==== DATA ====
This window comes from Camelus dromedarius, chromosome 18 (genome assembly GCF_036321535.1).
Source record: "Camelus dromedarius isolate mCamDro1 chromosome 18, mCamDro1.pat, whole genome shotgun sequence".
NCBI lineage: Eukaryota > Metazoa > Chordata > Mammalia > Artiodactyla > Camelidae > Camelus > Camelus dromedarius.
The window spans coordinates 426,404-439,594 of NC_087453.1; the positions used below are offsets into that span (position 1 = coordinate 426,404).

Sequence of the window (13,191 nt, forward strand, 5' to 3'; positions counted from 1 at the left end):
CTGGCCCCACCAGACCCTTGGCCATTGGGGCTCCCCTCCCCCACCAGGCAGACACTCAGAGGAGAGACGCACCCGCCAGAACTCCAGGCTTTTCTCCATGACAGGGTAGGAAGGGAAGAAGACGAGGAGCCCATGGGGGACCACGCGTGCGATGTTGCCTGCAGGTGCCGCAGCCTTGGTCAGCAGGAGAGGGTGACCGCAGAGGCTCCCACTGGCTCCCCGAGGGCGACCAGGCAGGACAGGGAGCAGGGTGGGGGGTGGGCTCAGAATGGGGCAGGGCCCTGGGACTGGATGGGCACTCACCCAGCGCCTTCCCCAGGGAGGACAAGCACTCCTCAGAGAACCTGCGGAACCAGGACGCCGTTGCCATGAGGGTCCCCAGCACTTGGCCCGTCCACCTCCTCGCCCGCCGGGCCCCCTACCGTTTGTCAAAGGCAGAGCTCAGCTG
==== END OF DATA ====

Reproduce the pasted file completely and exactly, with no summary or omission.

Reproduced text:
This window comes from Camelus dromedarius, chromosome 18 (genome assembly GCF_036321535.1).
Source record: "Camelus dromedarius isolate mCamDro1 chromosome 18, mCamDro1.pat, whole genome shotgun sequence".
NCBI lineage: Eukaryota > Metazoa > Chordata > Mammalia > Artiodactyla > Camelidae > Camelus > Camelus dromedarius.
The window spans coordinates 426,404-439,594 of NC_087453.1; the positions used below are offsets into that span (position 1 = coordinate 426,404).

Sequence of the window (13,191 nt, forward strand, 5' to 3'; positions counted from 1 at the left end):
CTGGCCCCACCAGACCCTTGGCCATTGGGGCTCCCCTCCCCCACCAGGCAGACACTCAGAGGAGAGACGCACCCGCCAGAACTCCAGGCTTTTCTCCATGACAGGGTAGGAAGGGAAGAAGACGAGGAGCCCATGGGGGACCACGCGTGCGATGTTGCCTGCAGGTGCCGCAGCCTTGGTCAGCAGGAGAGGGTGACCGCAGAGGCTCCCACTGGCTCCCCGAGGGCGACCAGGCAGGACAGGGAGCAGGGTGGGGGGTGGGCTCAGAATGGGGCAGGGCCCTGGGACTGGATGGGCACTCACCCAGCGCCTTCCCCAGGGAGGACAAGCACTCCTCAGAGAACCTGCGGAACCAGGACGCCGTTGCCATGAGGGTCCCCAGCACTTGGCCCGTCCACCTCCTCGCCCGCCGGGCCCCCTACCGTTTGTCAAAGGCAGAGCTCAGCTG